TABLE 1______________________________________  Content of Titanium Oxide (% by weight)        24˜30 mesh                  42˜60 mesh                          100 meshEx.  Shaking (710˜500                  (355˜250                          pass    Rate of TiO2No.  Time    μm)    μm)  (≦150 μm)                                  Incorporated______________________________________1    20 min. 9.7       10.5    13.4    12.11 hr.   9.2       10.0    13.72    20 min. 9.5       10.3    13.8    12.11 hr.   9.1       9.7     14.33    20 min. 10.6      12.2    14.4    12.11 hr.   10.2      11.4    14.74    20 min. 10.4      12.5    13.5    12.11 hr.   10.4      12.1    13.85    20 min. 10.2      12.3    15.6    12.91 hr.   10.1      11.5    16.76    20 min. 10.6      11.5    12.7    11.31 hr.   10.5      11.3    12.87    20 min. 6.3       6.6     7.9      6.51 hr.   6.0       6.4     7.78    20 min. 15.1      17.3    20.4    17.71 hr.   14.6      16.7    22.9 1*  20 min. 4.6       8.5     18.0    12.11 hr.   3.3       7.6     25.0______________________________________ *Comparative Example

The data listed in Table 1 clearly indicate that the coating compositions prepared in Examples 1 to 8 each could maintain its uniform composition since the content of titanium oxide was not changed even after shaking over one hour. The coating composition of Comparative Example 1 had, at the shaking time of 20 minutes, a high content of titanium oxide in the composition whose particle size was not more than 150 μm as compared with the result of Example 1. It was confirmed that this difference was further increased when shaking was continued for one hour. This indicates that the distribution of titanium oxide in the composition was changed since the heat-treatment was omitted when preparing the coating composition.

Then, in the following Comparative Examples 2 and 3, coating compositions were prepared, while reducing the particle size of hydroxypropyl methyl cellulose as the coating base.

COMPARATIVE EXAMPLE 2

The same procedures used in Example 1 were repeated except for using 500 g of hydroxypropyl methyl cellulose (TC-5R available from Shin-Etsu Chemical Industry Co., Ltd.) having an average particle size of 50 μm and the following particle size distribution: ≧150 μm 0.4%; 106˜150 μm 4.9%; 75˜106 μm 10.4%; 63˜75 μm 11.6%; 45˜63 μm 24.4%; 38˜45 μm 22.2%; and ≦38 μm 26.1% and whose viscosity as determined using a 2% by weight aqueous solution was 6 cP to thus prepare a coating composition and to determine the solubilization time thereof. The latter was found to be 21 minutes.

The resulting coating composition was roughly divided into three groups each having the following particle size distribution: 100˜140 mesh; 200˜235 mesh; and 330 mesh pass, through classification, in the same manner used in Example 1, and the content of titanium oxide present in each group was determined. The results thus obtained are listed in Table 2.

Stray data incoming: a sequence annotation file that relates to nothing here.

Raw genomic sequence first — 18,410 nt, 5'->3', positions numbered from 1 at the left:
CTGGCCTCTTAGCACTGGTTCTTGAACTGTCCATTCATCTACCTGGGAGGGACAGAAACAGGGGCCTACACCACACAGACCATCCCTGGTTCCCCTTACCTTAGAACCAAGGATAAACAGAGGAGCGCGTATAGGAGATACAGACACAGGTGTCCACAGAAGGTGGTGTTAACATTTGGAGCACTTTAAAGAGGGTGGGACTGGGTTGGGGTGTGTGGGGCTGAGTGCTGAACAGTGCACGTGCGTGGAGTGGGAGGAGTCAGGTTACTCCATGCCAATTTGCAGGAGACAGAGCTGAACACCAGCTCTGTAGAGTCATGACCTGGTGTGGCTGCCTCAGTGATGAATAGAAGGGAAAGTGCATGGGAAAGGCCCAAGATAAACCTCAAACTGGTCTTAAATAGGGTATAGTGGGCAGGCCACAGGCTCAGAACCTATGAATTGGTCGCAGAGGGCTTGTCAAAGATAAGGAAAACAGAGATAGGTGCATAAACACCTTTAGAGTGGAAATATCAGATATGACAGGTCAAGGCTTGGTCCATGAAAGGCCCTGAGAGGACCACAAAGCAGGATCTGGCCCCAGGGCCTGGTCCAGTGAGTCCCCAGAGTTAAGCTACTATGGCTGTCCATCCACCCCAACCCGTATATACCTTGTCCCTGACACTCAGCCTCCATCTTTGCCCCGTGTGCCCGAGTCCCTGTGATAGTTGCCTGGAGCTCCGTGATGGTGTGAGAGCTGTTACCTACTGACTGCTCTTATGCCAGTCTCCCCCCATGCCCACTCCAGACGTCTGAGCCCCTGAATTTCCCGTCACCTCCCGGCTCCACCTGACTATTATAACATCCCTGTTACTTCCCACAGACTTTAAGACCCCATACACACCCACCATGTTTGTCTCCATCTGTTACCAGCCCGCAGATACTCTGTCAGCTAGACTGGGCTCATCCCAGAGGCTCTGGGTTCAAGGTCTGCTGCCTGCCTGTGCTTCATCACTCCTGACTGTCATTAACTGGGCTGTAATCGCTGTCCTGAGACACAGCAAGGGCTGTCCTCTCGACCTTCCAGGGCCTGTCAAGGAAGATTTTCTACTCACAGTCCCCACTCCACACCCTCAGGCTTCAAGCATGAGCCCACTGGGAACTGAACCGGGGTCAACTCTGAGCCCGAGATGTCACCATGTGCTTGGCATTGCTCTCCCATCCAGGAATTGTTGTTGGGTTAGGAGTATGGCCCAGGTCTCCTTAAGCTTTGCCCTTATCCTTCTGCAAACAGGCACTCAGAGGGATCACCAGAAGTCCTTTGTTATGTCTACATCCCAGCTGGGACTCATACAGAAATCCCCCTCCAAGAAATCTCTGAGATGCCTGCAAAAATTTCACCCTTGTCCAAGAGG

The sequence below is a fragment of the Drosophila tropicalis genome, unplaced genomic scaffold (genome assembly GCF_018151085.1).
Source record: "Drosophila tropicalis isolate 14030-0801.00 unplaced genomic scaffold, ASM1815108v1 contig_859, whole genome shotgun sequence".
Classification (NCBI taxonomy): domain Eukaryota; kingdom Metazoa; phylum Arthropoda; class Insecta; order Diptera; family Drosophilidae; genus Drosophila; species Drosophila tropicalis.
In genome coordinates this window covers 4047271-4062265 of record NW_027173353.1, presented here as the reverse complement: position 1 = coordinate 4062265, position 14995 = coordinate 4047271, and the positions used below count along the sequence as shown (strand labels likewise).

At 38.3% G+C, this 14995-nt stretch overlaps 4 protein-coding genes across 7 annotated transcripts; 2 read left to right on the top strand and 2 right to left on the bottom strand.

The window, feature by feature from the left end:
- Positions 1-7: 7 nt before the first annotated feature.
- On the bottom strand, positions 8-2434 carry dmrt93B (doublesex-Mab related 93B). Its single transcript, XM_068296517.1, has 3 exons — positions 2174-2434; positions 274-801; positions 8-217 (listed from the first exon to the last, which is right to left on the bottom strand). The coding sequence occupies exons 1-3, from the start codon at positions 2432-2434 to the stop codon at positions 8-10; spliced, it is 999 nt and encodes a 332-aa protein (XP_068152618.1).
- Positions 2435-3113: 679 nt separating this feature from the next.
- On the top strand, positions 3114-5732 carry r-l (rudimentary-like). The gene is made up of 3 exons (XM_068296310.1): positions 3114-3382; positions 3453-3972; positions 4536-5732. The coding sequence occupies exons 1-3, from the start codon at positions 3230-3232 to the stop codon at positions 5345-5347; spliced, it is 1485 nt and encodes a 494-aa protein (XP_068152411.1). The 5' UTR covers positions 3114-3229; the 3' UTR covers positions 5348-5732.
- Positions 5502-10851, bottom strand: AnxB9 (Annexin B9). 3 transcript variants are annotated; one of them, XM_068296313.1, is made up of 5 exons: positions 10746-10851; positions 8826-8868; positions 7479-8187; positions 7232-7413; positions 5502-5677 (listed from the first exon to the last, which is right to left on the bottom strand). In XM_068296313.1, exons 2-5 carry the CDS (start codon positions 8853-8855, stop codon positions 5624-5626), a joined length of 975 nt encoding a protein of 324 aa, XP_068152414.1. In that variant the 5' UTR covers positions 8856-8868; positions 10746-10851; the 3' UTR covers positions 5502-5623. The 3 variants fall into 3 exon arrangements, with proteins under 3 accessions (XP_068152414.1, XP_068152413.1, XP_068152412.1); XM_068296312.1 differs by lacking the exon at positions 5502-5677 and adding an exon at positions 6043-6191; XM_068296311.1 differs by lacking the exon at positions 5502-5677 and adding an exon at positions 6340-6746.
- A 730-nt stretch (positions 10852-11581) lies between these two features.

COMPARATIVE EXAMPLE 3

The same procedures used in Comparative Example 2 were repeated except that the heat treatment using the jacket was omitted to thus prepare a coating composition and to determine the solubilization time thereof. The latter was found to be 24 minutes.

The resulting coating composition was roughly divided into three groups each having the following particle size distribution: 100˜140 mesh; 200˜235 mesh; and 330 mesh pass, through classification, in the same manner used in Example 1, and the content of titanium oxide present in each group was determined. The results thus obtained are listed in Table 2.

              TABLE 2______________________________________   Content of Titanium Oxides (% by weight)         100˜140         mesh     200˜235                          330 meshEx.  Shaking  (150˜106                  mesh    pass    Rate of TiO2No.  Time     μm)   (75˜63 μm)                          (≦45 μm)                                  Incorporated______________________________________2*   20 min.  10.5     11.8    13.4    12.11 hr.    10.1     11.6    13.83*   20 min.  7.6      10.5    15.5    12.11 hr.    4.1      10.0    21.4______________________________________ *Comparative Example

As shown in Table 2, it was confirmed that the coating composition of Comparative Example 2 did not cause any change in the titanium oxide distribution even after shaking for one hour and maintained its uniform composition throughout the coating composition. However, it took a longer dissolution time as compared with those observed for the coating compositions of Examples 1 to 8 since the particle size of the coating base was small on the order of 50 μm. The coating composition of Comparative Example 3 had, at the shaking time of 20 minutes, a high content of titanium oxide in the composition whose particle size was not more than 45 μm as compared with the result of Example 1. It was confirmed that this difference was further increased when shaking was continued for one hour. This indicates that the distribution of titanium oxide in the composition was altered since the heat-treatment was omitted when preparing the coating composition. The dissolution times of the compositions of these Comparative Examples were longer than those observed for the compositions of Examples 1 to 8 because of the small particle size of the coating base on the order of 50 μm.